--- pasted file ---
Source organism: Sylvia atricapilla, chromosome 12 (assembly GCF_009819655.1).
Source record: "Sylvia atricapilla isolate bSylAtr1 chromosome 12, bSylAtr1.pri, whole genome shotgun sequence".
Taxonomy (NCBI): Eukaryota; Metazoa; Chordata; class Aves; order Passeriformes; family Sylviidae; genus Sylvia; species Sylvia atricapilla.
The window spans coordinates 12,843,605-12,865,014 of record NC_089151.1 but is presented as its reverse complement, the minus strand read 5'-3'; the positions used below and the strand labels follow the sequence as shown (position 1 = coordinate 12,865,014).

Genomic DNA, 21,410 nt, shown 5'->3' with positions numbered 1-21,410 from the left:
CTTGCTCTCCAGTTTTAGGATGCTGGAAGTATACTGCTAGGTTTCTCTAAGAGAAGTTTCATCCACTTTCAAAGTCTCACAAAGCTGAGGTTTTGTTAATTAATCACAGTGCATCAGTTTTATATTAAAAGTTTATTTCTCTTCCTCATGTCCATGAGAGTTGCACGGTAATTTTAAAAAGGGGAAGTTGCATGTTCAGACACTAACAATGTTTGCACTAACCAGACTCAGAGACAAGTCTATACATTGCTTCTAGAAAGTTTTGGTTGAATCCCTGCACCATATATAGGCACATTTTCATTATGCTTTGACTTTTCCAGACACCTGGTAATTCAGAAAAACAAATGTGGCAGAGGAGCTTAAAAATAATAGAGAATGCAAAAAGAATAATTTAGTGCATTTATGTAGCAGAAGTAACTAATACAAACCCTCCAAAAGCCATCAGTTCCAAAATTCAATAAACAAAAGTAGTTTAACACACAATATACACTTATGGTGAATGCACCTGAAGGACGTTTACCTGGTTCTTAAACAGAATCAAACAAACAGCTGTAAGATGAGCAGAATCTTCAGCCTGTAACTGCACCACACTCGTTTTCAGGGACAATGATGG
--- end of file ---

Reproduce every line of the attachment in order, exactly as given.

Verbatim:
Source organism: Sylvia atricapilla, chromosome 12 (assembly GCF_009819655.1).
Source record: "Sylvia atricapilla isolate bSylAtr1 chromosome 12, bSylAtr1.pri, whole genome shotgun sequence".
Taxonomy (NCBI): Eukaryota; Metazoa; Chordata; class Aves; order Passeriformes; family Sylviidae; genus Sylvia; species Sylvia atricapilla.
The window spans coordinates 12,843,605-12,865,014 of record NC_089151.1 but is presented as its reverse complement, the minus strand read 5'-3'; the positions used below and the strand labels follow the sequence as shown (position 1 = coordinate 12,865,014).

Genomic DNA, 21,410 nt, shown 5'->3' with positions numbered 1-21,410 from the left:
CTTGCTCTCCAGTTTTAGGATGCTGGAAGTATACTGCTAGGTTTCTCTAAGAGAAGTTTCATCCACTTTCAAAGTCTCACAAAGCTGAGGTTTTGTTAATTAATCACAGTGCATCAGTTTTATATTAAAAGTTTATTTCTCTTCCTCATGTCCATGAGAGTTGCACGGTAATTTTAAAAAGGGGAAGTTGCATGTTCAGACACTAACAATGTTTGCACTAACCAGACTCAGAGACAAGTCTATACATTGCTTCTAGAAAGTTTTGGTTGAATCCCTGCACCATATATAGGCACATTTTCATTATGCTTTGACTTTTCCAGACACCTGGTAATTCAGAAAAACAAATGTGGCAGAGGAGCTTAAAAATAATAGAGAATGCAAAAAGAATAATTTAGTGCATTTATGTAGCAGAAGTAACTAATACAAACCCTCCAAAAGCCATCAGTTCCAAAATTCAATAAACAAAAGTAGTTTAACACACAATATACACTTATGGTGAATGCACCTGAAGGACGTTTACCTGGTTCTTAAACAGAATCAAACAAACAGCTGTAAGATGAGCAGAATCTTCAGCCTGTAACTGCACCACACTCGTTTTCAGGGACAATGATGG